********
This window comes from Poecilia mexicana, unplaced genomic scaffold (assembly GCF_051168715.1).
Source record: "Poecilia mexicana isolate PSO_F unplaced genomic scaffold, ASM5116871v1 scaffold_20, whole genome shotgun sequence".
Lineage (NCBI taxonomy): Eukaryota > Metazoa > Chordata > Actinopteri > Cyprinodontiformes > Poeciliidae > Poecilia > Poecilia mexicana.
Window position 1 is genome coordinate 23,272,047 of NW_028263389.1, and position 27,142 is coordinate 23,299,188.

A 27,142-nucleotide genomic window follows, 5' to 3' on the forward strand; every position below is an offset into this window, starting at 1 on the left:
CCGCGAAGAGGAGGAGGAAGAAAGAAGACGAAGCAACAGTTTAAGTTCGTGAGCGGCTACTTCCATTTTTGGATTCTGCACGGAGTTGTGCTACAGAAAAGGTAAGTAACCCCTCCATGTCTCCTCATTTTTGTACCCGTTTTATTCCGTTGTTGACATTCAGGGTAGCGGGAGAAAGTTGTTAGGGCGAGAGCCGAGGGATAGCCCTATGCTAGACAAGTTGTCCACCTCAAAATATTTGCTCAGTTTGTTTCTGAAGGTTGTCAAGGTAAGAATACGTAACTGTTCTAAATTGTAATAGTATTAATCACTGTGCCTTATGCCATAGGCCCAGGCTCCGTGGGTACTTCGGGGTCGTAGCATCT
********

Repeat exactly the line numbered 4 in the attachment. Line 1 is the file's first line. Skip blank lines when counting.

Window position 1 is genome coordinate 23,272,047 of NW_028263389.1, and position 27,142 is coordinate 23,299,188.